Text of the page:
WASHINGTON (AFP) — Donald Trump’s meteoric political rise may have come as a surprise to many — but for the real estate mogul, the White House is a prize he’s had his eye on for nearly 30 years.
Here’s a look at the billionaire’s journey as he barrels towards seizing the Republican nomination for president in July.
October 7, 1999: Bill Clinton is in the White House and Trump pursues a presidential nomination for the small Reform Party. The developer, a tabloid favorite thanks to his flamboyant personal life, had briefly flirted with candidacy in 1988, joking that TV talk show host Oprah Winfrey could be his running mate.
As he launches his bid, Trump ditches the Republican Party and on his way out bashes presidential hopeful Pat Buchanan, saying the conservative ideologue has a “love affair with Adolf Hitler.”
He stakes out a left-leaning position on health care, and is already employing a populist message of making America “great.”
“I’m conservative, and even very conservative,” he says. “But I’m quite liberal and getting much more liberal on health care and other things.”
“I believe in universal health care. I believe in whatever it takes to make people well and better. It’s an entitlement to this country if we’re going to have a great country.”
Trump’s candidacy fizzles after four months and he blames others for the fiasco, including the Reform Party, which he describes as “a total mess.”
April 27, 2011: US President Barack Obama calls a press conference to publish his birth certificate in an attempt to end conspiracy theories, fueled by Trump, that he was born outside the country and therefore ineligible to be president.
“We do not have time for this kind of silliness. We’ve got better stuff to do. I’ve got better stuff to do,” Obama says as television networks break into regular programming to cover the statement live.
Forcing Obama’s hand in the matter is a victory of sorts for Trump.
The president exacts revenge a few days later at the White House Correspondents’ Dinner, roasting the businessman who is a guest at the event.
Trump, Obama jokes, can now “get back to focusing on the issues that matter like, ‘Did we fake the moon landing?’ ‘What really happened at Roswell?” and ‘Where are Biggie and Tupac?'”
But Trump’s political influence is growing, and Republican 2012 presidential candidate Mitt Romney travels to Las Vegas to receive the businessman’s coveted endorsement in front of TV cameras.
March 14, 2014: After carefully preparing a run for governor of New York, Trump backs out.
But he writes on Twitter: “I have much bigger plans in mind — stay tuned, will happen!”
June 15, 2015: Jeb Bush announces he will seek the Republican nomination to run for president.
“Do we really need another Bush in the White House — we have had enough of them,” Trump declares on Twitter.
Bush, the son and brother of presidents, is leading polls and probably has no idea what is coming.
The next day, Trump descends the escalator of Trump Tower in New York and announces that he too is running for president.
His slogan is “Make America Great Again!” and one of his first campaign promises is to build a “great, great wall” on the border with Mexico.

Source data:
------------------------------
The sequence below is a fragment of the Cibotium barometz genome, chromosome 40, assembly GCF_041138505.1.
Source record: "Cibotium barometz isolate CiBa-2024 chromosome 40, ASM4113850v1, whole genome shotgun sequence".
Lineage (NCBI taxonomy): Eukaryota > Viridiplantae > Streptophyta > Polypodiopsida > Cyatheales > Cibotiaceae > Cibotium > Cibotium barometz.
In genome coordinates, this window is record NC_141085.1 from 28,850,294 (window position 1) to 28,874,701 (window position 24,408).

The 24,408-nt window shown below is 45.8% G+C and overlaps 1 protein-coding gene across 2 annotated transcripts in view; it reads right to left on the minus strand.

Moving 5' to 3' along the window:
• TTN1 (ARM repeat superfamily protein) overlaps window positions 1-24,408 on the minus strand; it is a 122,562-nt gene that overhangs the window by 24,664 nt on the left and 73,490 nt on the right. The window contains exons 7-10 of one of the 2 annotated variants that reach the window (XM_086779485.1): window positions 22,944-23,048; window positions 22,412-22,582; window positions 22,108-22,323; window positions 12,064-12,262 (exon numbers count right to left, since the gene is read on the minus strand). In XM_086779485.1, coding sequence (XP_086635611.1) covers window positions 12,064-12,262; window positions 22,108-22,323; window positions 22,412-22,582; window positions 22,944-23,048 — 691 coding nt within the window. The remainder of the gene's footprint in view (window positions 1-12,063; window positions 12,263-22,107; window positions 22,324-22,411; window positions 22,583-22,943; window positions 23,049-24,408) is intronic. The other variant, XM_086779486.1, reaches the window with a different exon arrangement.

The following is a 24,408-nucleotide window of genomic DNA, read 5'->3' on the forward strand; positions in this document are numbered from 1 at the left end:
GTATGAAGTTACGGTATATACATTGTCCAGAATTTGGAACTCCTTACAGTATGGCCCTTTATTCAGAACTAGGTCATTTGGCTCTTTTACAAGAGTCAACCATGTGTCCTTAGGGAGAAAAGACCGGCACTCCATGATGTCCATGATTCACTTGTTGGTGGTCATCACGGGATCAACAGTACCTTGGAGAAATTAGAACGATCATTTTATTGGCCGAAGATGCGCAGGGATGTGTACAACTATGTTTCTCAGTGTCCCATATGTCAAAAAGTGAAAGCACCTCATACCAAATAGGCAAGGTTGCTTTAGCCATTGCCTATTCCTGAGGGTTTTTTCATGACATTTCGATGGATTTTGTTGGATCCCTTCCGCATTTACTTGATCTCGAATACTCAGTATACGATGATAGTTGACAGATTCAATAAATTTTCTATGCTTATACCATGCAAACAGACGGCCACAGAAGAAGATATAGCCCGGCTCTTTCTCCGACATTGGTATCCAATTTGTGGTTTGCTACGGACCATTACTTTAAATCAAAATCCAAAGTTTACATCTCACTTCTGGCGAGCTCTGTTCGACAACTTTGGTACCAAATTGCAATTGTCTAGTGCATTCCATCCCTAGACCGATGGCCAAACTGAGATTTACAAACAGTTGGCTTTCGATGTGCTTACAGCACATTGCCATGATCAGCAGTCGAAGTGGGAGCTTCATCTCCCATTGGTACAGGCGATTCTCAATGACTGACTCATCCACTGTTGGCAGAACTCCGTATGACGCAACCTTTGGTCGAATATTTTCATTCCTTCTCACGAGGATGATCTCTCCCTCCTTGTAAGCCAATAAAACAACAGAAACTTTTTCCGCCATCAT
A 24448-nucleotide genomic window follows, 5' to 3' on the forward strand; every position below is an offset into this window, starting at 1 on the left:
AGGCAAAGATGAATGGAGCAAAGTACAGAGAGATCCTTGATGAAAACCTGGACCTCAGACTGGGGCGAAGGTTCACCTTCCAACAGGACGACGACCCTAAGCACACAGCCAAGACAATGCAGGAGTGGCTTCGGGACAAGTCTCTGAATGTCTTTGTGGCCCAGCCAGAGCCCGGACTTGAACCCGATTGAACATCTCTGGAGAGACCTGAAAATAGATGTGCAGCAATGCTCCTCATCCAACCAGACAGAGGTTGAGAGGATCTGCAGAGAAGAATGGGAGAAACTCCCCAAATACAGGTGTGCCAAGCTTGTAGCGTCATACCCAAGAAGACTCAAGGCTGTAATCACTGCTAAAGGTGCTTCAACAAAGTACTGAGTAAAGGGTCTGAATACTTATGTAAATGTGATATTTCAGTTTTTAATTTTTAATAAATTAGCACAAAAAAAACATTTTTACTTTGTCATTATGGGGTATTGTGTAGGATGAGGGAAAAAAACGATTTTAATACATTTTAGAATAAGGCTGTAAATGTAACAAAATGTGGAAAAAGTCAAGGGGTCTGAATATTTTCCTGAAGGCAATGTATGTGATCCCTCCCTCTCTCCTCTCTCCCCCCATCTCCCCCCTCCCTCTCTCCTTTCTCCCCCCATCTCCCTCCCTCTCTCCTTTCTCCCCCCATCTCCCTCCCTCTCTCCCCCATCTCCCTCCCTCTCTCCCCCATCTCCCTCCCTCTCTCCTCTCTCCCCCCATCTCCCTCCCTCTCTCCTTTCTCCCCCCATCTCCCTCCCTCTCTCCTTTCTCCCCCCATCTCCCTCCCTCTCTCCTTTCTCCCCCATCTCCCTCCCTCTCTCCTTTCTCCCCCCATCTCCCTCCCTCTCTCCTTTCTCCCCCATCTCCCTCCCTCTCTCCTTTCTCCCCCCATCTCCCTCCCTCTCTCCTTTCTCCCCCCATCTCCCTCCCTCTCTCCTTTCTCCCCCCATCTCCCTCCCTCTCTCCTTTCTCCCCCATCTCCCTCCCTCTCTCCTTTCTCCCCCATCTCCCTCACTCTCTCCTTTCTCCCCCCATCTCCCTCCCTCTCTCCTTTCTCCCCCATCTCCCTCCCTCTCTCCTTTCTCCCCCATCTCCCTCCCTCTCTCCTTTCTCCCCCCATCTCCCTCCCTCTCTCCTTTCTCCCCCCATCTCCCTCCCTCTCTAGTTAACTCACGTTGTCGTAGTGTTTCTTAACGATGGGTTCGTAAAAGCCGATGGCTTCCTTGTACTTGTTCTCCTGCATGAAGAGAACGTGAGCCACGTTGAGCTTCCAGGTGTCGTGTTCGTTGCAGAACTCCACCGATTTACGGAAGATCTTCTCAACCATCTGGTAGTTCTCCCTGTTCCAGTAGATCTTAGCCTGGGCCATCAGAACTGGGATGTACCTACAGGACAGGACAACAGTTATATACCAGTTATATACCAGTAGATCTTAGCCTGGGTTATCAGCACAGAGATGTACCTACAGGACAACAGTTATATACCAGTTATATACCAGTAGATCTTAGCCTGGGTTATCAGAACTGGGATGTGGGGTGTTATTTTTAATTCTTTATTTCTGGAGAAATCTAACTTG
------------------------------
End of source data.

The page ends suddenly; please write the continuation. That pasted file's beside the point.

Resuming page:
The political establishment doesn’t take Trump’s candidacy seriously.
“He adds some much-needed seriousness that has previously been lacking from the GOP field, and we look forward to hearing more about his ideas for the nation,” DNC spokeswoman Holly Shulman quips.
The first poll showing Trump ahead of a large pack of Republican candidates appears in USA Today on July 14.
The conventional wisdom is that it’s a fluke. Trump will not win the nomination, Karlyn Bowman, a scholar at the American Enterprise Institute think tank, tells AFP.
“He just has too many weaknesses,” she says at the time.
By the first debate on August 6, Trump has stirred up a string of controversies that include accusing Mexico of sending rapists and criminals to the United States, and saying that Senator John McCain, a former prisoner of war in Vietnam, isn’t a war hero.
Trump goes on to insinuate that a Fox News journalist was tough on him in the debate because she was having her period. And in a Rolling Stone magazine interview he mocks his Republican rival Carly Fiorina: “Would anyone vote for that? Can you imagine that, the face of our next president?!”
Meanwhile, support for The Donald among Republican voters rises from 25 to 30 to 35 percent.
On December 7, Trump stuns the political establishment by calling for the nation’s borders to be closed to Muslims.
Trump provokes, contradicts himself, retweets hoaxes and never apologizes — earning him nonstop coverage on news channels, and saving him tens of millions of dollars in political advertising.
February 1, 2016: Republican leaders briefly hope that Trump’s candidacy will collapse after his second-place finish in Iowa. But in the weeks to come, he wins a majority of contests and his opponents drop out one by one, including his most vocal critic, Jeb Bush.
Trump’s fans appear to support their man no matter what he says.
“Someday they’re going to understand,” he tells supporters Tuesday in Florida, where he missed out on a sweep of the state by just one county. “Someday when we take it all, they’ll understand.”